the first master, and William Merrell, Gerard
Garrett, Helen Hubbert, Anne Thorogood and
Anne Fulthroppe the first poor persons. The
Chancellor or the Keeper of the Privy Seal was to
be the visitor with the nomination of the master
at each vacancy, and the master was to have the
nomination of the poor persons at vacancies. All
the possessions of the old foundation were
Morant tells that in 1642, during the civil
wars, Gabriel Honyfold, master, who was also
vicar of Ardleigh, had his house rifled. It appears from a letter (fn. 19) in 1655 that the rents due to
the hospital were then nine or ten years in arrear.
Colchester is included in a list of hospitals which
were to be visited by a commission (fn. 20) appointed in
January, 1691, for the correction of abuses.
A report on the state of the hospital was made
by the commissioners appointed to inquire into
charities in 1837-8. (fn. 21) In 1818 some of the
lands belonging to the hospital had been required
for the site of barracks, and were taken possession
of by the Board of Ordnance, which paid to the
master for their use a sum of £5,001 6s. When
these lands were no longer required for this
purpose they were restored.
It appeared that the successive masters of the
hospital always treated the yearly payment of
52s. to each of the five poor persons as a fixed
sum, and considered that subject to this payment
of the £13 they were entitled to receive the
whole income of the hospital.
To test this, an information was filed in the
Court of Chancery by the Attorney General, at
the relation of certain parties, against the Rev.
John Robert Smythies, then master; and by a
decree dated 18 November, 1831, the Master of
the Rolls declared that the master was not thus
entitled, and that the profit made by the agreement with the Board of Ordnance was to be
considered the property of the charity, and
the master was only entitled to the interest,
except for his costs in restoring the lands to their
previous condition, and any of the parties were
to be at liberty to lay a scheme before the master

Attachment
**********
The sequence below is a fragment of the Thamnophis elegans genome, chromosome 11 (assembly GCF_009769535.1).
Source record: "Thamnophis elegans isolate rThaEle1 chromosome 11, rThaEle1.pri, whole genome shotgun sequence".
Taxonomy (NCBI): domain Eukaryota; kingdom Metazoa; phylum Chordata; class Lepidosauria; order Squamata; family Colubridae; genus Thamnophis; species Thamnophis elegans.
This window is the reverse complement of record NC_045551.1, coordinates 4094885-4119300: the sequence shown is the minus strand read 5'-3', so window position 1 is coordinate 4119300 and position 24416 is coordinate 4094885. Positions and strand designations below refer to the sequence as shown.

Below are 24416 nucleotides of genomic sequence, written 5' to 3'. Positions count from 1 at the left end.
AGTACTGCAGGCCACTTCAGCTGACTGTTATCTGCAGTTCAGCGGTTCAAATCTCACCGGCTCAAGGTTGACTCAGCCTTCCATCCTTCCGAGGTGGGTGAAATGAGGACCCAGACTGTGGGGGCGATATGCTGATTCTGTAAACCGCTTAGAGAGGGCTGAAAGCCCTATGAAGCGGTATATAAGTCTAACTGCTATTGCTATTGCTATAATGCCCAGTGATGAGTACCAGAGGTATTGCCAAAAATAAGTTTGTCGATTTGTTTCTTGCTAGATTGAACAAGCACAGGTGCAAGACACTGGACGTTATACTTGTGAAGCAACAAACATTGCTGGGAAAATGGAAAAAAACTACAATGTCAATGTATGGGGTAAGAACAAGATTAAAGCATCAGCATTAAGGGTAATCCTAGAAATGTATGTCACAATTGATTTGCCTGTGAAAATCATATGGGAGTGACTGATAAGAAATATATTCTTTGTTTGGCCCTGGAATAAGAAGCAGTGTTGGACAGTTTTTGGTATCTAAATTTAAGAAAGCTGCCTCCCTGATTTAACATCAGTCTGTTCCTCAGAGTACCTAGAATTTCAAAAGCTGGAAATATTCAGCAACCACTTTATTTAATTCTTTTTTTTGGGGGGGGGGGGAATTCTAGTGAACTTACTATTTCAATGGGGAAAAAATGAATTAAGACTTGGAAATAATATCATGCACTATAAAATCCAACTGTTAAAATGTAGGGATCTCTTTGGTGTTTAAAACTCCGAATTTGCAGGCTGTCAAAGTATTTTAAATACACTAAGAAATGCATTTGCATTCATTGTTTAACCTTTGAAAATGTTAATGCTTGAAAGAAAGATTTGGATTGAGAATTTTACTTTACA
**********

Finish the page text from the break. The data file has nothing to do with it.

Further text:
for the regulation of the charity and the management of its estates, such schemes to be approved
of by the master in concurrence with the
Attorney and Solicitor General.
From this decree Mr. Smythies appealed to
the Lord Chancellor, who by a decree dated
29 January, 1833, reversed the decree of the
Master of the Rolls in all those parts which
appeared to authorize the raising of the salaries of
the almspeople in consideration of the increased
revenues of the charity. The effect of this
decree was therefore to establish the right of the
master to the whole revenue subject to the
yearly payment of £13.
A scheme for the regulation of the charity
was established by a decree of the court dated
23 February, 1836; and by a decree of the Master
of the Rolls dated 16 April, 1836, it was declared
that the master should be resident.
The yearly income of the hospital then
amounted to £239 5s. 0d., besides the dividends
on £4,754 3s. 7d. three per cent. Consols. The
old hospital having become dilapidated, it had
been pulled down about six years before this
decree, and Mr. Smythies had erected on its site
six tenements under one roof, adjoining the
churchyard of the parish of St. Mary Magdalen,
each containing two rooms. One was unoccupied, and the other five were inhabited by
five poor widows, to each of whom the master
paid 52s. yearly. A grove of about seven acres
in Layer de la Haye supplied the almspeople
with firing. The property of the hospital is
described in detail in the decree.
Masters or Wardens of Colchester Hospital (fn. 22)
Elias. (fn. 23)
Simon de la Neylonde. (fn. 24)
Roger de Creppyngg, (fn. 25) elected 1301.
Robert Safare, (fn. 26) occurs 1318.
Richard Martyn, (fn. 26) occurs 1323.
William Flete, (fn. 27) occurs 1391.
William Peryman, (fn. 26) occurs 1431.
Thomas Skypwith, (fn. 28) occurs 1490.
John Wayn. (fn. 26)
John Phelyp (fn. 26) , occurs 1515.
Thomas Gale, (fn. 29) occurs 1557.
William Wilkinson, (fn. 26) occurs 1582.
Henry Davye, (fn. 30) appointed 1610.
Gabriel Honyfold, (fn. 26) occurs 1642.